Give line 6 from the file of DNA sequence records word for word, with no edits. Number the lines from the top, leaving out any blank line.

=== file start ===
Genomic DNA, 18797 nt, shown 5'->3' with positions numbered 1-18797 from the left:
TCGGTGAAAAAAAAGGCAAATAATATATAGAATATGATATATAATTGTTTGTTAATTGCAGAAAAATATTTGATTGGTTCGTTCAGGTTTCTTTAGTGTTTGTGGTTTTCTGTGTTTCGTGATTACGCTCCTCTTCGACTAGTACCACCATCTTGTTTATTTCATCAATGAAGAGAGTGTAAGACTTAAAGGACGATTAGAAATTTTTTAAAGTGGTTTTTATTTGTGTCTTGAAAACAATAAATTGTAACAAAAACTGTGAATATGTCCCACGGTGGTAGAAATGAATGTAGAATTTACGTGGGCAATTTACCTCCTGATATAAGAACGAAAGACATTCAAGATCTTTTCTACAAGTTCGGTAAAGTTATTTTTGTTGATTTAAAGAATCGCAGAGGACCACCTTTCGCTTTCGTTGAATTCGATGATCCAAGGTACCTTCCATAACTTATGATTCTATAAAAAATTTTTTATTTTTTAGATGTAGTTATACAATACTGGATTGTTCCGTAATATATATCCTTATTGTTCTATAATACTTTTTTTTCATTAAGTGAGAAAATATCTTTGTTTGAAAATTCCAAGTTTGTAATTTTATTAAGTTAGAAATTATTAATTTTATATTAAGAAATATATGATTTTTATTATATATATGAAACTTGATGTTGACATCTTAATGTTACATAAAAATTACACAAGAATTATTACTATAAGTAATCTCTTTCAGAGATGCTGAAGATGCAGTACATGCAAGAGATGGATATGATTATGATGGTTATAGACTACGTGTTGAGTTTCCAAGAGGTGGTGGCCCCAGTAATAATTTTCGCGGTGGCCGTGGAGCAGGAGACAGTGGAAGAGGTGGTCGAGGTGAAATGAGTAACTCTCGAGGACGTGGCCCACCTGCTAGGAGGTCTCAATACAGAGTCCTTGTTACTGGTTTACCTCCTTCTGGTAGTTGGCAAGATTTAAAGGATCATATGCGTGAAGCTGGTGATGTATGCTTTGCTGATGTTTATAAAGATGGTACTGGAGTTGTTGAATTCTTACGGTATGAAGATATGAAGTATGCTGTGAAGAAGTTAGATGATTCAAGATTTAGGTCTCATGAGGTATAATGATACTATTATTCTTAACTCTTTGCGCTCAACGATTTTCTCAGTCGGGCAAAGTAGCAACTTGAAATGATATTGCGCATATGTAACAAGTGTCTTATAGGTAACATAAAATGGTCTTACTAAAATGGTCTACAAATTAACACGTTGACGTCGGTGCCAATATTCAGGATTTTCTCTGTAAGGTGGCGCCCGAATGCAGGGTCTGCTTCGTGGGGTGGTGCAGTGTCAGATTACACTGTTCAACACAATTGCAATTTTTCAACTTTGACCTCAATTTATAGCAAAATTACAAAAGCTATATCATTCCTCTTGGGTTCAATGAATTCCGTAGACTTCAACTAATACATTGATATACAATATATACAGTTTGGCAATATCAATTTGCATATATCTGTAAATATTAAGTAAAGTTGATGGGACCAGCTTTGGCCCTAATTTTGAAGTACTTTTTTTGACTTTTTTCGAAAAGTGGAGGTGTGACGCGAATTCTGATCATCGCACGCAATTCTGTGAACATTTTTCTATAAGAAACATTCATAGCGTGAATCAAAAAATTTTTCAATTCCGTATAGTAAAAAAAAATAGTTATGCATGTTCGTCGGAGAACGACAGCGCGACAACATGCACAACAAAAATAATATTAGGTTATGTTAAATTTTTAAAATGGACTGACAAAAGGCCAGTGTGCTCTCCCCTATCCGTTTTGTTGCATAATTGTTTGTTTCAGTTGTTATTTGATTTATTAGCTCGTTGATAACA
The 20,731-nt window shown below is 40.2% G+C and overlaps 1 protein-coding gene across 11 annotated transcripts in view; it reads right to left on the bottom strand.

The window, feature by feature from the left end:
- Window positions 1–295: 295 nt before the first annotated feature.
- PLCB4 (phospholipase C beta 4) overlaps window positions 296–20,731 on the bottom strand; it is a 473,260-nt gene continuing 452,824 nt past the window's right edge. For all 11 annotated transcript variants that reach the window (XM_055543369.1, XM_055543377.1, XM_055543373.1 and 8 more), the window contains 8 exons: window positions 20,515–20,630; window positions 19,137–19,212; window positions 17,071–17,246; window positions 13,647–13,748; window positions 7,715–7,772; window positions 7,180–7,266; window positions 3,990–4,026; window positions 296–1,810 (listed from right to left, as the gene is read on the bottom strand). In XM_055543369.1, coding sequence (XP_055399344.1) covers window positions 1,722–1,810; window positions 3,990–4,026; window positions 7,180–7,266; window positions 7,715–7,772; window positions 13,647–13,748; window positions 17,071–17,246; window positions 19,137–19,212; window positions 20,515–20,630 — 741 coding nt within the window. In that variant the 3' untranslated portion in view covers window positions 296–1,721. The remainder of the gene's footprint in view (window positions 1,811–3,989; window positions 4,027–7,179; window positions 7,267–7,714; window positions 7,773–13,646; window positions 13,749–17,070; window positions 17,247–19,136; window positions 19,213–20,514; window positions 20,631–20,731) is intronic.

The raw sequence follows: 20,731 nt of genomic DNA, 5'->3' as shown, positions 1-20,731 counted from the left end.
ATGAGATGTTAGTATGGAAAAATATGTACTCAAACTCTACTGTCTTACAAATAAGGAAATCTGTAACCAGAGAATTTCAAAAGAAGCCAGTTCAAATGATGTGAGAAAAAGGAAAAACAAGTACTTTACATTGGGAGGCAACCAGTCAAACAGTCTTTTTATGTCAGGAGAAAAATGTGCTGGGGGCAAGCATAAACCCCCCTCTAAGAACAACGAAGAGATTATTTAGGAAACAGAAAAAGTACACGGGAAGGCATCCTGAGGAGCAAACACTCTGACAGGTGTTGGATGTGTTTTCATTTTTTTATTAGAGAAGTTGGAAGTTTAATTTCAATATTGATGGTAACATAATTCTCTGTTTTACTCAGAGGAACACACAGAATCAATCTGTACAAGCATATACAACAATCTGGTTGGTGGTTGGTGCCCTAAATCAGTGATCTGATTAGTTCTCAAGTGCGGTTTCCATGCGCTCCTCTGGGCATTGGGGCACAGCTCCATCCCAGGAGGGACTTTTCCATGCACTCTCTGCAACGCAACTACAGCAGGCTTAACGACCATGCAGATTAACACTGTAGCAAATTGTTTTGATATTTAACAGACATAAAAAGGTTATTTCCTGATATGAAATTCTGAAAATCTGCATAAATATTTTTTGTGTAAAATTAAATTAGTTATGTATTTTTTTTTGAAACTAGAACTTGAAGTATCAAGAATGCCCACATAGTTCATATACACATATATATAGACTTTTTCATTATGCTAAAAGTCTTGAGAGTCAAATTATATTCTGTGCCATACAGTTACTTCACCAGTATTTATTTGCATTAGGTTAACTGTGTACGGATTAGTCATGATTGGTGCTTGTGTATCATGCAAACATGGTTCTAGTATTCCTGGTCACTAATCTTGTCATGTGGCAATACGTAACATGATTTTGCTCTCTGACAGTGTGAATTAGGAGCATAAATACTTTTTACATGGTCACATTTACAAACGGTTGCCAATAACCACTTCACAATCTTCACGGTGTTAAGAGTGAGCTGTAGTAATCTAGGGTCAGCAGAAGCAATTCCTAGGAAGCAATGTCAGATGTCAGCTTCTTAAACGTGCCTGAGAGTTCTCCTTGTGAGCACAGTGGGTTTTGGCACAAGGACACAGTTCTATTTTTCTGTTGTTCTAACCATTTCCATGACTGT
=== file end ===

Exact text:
- PLCB4 (phospholipase C beta 4) overlaps window positions 296–20,731 on the bottom strand; it is a 473,260-nt gene continuing 452,824 nt past the window's right edge. For all 11 annotated transcript variants that reach the window (XM_055543369.1, XM_055543377.1, XM_055543373.1 and 8 more), the window contains 8 exons: window positions 20,515–20,630; window positions 19,137–19,212; window positions 17,071–17,246; window positions 13,647–13,748; window positions 7,715–7,772; window positions 7,180–7,266; window positions 3,990–4,026; window positions 296–1,810 (listed from right to left, as the gene is read on the bottom strand). In XM_055543369.1, coding sequence (XP_055399344.1) covers window positions 1,722–1,810; window positions 3,990–4,026; window positions 7,180–7,266; window positions 7,715–7,772; window positions 13,647–13,748; window positions 17,071–17,246; window positions 19,137–19,212; window positions 20,515–20,630 — 741 coding nt within the window. In that variant the 3' untranslated portion in view covers window positions 296–1,721. The remainder of the gene's footprint in view (window positions 1,811–3,989; window positions 4,027–7,179; window positions 7,267–7,714; window positions 7,773–13,646; window positions 13,749–17,070; window positions 17,247–19,136; window positions 19,213–20,514; window positions 20,631–20,731) is intronic.